Although this technology is intended for a variety of people, its inception in to breast cancer survival seems to be an important one. “We have more and more people surviving cancer, surviving breast cancer in particular,” said Mahncke. “We think of it is now as a disease, that perhaps, to some extent can be managed over time and now we have to deal with issues like survivorship and quality of life and, in particular, cognitive function.”
The program of exercises is available on BrainHQ.com
, where individuals can register for free to receive an exercise a day. After a free trial, they can then subscribe for $8 a month.
“Doing these exercises is like learning to play the piano,” said Mahncke. “It is something you do through practice and learn by doing it.”
For example, one exercise requires an individual to look at a computer screen where a car or truck will be centered on the screen. Simultaneously, a road sign appears within an individual’s peripheral vision on the same screen. The individual is then required to remember if the center image was a car or truck, and where the sign was located exactly in their peripheral vision. These images appear slow at first, and with success in identifying them, speed up, or slow down if not identified correctly. As time goes on, the exercises increase in challenge.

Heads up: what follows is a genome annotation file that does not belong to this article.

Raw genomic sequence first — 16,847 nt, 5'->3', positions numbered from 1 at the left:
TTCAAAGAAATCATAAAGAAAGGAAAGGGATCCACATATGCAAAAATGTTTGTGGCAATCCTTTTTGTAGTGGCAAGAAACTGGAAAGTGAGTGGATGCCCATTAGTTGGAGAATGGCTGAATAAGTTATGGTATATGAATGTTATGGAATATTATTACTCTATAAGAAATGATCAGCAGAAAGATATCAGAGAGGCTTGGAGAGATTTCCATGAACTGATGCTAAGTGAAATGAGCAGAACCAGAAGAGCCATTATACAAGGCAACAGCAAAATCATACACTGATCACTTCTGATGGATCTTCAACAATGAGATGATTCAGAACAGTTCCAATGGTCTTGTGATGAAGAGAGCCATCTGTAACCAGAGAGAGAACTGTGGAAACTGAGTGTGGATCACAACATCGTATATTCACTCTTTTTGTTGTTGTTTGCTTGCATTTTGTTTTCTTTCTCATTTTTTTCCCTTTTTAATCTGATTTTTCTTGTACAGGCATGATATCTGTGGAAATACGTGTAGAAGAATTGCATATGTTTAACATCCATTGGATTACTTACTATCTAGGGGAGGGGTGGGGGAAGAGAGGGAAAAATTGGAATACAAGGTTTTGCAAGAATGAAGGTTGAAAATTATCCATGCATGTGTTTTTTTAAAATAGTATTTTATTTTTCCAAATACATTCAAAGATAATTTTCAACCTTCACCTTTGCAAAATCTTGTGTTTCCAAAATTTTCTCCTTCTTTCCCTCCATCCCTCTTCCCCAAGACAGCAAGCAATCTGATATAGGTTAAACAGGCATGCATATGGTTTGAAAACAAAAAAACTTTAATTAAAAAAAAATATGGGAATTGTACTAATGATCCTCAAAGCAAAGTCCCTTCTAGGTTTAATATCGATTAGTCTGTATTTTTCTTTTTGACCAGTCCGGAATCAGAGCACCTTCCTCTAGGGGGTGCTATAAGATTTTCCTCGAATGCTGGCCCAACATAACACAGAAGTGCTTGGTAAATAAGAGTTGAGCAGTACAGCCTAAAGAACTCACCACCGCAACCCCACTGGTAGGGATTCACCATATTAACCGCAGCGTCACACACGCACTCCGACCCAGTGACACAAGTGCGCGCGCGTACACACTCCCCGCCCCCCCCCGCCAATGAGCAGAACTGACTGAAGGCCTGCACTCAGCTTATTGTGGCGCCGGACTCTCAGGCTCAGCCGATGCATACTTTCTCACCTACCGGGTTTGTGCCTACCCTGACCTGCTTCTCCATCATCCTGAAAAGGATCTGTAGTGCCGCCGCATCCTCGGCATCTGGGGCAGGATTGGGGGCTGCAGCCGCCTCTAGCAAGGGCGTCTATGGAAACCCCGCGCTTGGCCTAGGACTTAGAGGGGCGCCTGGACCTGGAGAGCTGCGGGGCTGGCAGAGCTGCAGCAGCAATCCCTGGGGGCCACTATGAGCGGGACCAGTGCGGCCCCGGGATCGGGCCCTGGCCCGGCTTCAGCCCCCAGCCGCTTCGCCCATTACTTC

“It automatically adapts its speed and presentation to how fast your personal brain is working in that exact moment you are doing the training exercise. And what happens, as you practice this as days go on, your brain actually gets faster,” Mahncke explained. “In doing so, this actually directly improves the brain’s processing speed and it improves what is called the useful field of view – how well you can spread your attention over everything you see.”
Meneses and colleagues conducted the randomized, controlled pilot study, which was designed to evaluate preliminary efficacy of speed-of-processing training using Brain HQ exercises in middle-aged and older breast cancer survivors.
Sixty breast cancer survivors with self-reported cognitive changes were randomized to either home-based speed-of-processing training or no-contact at all. The researchers primarily focused on investigating speed-of-processing and executive function – which was measured at study entry, six weeks later and six months later.